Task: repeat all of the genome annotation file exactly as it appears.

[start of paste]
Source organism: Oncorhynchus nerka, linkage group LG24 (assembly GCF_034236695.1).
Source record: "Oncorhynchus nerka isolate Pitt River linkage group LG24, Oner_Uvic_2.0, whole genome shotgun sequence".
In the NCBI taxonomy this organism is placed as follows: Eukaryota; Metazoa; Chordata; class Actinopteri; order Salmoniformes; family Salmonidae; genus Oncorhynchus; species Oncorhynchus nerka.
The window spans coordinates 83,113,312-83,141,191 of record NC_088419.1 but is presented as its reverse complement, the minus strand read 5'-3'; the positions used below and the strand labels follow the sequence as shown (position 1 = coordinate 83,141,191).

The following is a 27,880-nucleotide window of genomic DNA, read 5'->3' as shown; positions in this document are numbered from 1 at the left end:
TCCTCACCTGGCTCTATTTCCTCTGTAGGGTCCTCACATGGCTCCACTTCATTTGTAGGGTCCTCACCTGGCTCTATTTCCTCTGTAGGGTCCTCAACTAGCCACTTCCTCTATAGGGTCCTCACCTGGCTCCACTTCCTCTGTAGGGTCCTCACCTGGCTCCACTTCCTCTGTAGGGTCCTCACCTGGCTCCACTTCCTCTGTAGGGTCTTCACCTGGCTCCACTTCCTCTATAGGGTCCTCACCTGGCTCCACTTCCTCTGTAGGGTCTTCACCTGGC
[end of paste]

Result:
Source organism: Oncorhynchus nerka, linkage group LG24 (assembly GCF_034236695.1).
Source record: "Oncorhynchus nerka isolate Pitt River linkage group LG24, Oner_Uvic_2.0, whole genome shotgun sequence".
In the NCBI taxonomy this organism is placed as follows: Eukaryota; Metazoa; Chordata; class Actinopteri; order Salmoniformes; family Salmonidae; genus Oncorhynchus; species Oncorhynchus nerka.
The window spans coordinates 83,113,312-83,141,191 of record NC_088419.1 but is presented as its reverse complement, the minus strand read 5'-3'; the positions used below and the strand labels follow the sequence as shown (position 1 = coordinate 83,141,191).

The following is a 27,880-nucleotide window of genomic DNA, read 5'->3' as shown; positions in this document are numbered from 1 at the left end:
TCCTCACCTGGCTCTATTTCCTCTGTAGGGTCCTCACATGGCTCCACTTCATTTGTAGGGTCCTCACCTGGCTCTATTTCCTCTGTAGGGTCCTCAACTAGCCACTTCCTCTATAGGGTCCTCACCTGGCTCCACTTCCTCTGTAGGGTCCTCACCTGGCTCCACTTCCTCTGTAGGGTCCTCACCTGGCTCCACTTCCTCTGTAGGGTCTTCACCTGGCTCCACTTCCTCTATAGGGTCCTCACCTGGCTCCACTTCCTCTGTAGGGTCTTCACCTGGC